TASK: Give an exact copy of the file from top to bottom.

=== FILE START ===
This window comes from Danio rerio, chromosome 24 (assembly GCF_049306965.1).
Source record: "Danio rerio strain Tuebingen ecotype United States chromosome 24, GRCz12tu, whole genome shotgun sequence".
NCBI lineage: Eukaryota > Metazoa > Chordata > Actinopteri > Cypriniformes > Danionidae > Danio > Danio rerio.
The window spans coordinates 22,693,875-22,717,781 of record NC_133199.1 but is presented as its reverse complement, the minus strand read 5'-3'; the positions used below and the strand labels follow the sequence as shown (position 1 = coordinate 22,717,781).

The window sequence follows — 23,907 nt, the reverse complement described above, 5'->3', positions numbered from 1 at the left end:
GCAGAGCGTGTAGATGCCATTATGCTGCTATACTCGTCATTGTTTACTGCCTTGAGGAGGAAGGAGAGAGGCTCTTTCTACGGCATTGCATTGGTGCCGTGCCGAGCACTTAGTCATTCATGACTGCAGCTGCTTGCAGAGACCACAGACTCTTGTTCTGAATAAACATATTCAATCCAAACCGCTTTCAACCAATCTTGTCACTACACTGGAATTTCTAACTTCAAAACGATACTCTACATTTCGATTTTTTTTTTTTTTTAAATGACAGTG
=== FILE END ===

This window comes from Danio rerio, chromosome 24 (assembly GCF_049306965.1).
Source record: "Danio rerio strain Tuebingen ecotype United States chromosome 24, GRCz12tu, whole genome shotgun sequence".
NCBI lineage: Eukaryota > Metazoa > Chordata > Actinopteri > Cypriniformes > Danionidae > Danio > Danio rerio.
The window spans coordinates 22,693,875-22,717,781 of record NC_133199.1 but is presented as its reverse complement, the minus strand read 5'-3'; the positions used below and the strand labels follow the sequence as shown (position 1 = coordinate 22,717,781).

The window sequence follows — 23,907 nt, the reverse complement described above, 5'->3', positions numbered from 1 at the left end:
GCAGAGCGTGTAGATGCCATTATGCTGCTATACTCGTCATTGTTTACTGCCTTGAGGAGGAAGGAGAGAGGCTCTTTCTACGGCATTGCATTGGTGCCGTGCCGAGCACTTAGTCATTCATGACTGCAGCTGCTTGCAGAGACCACAGACTCTTGTTCTGAATAAACATATTCAATCCAAACCGCTTTCAACCAATCTTGTCACTACACTGGAATTTCTAACTTCAAAACGATACTCTACATTTCGATTTTTTTTTTTTTTTAAATGACAGTG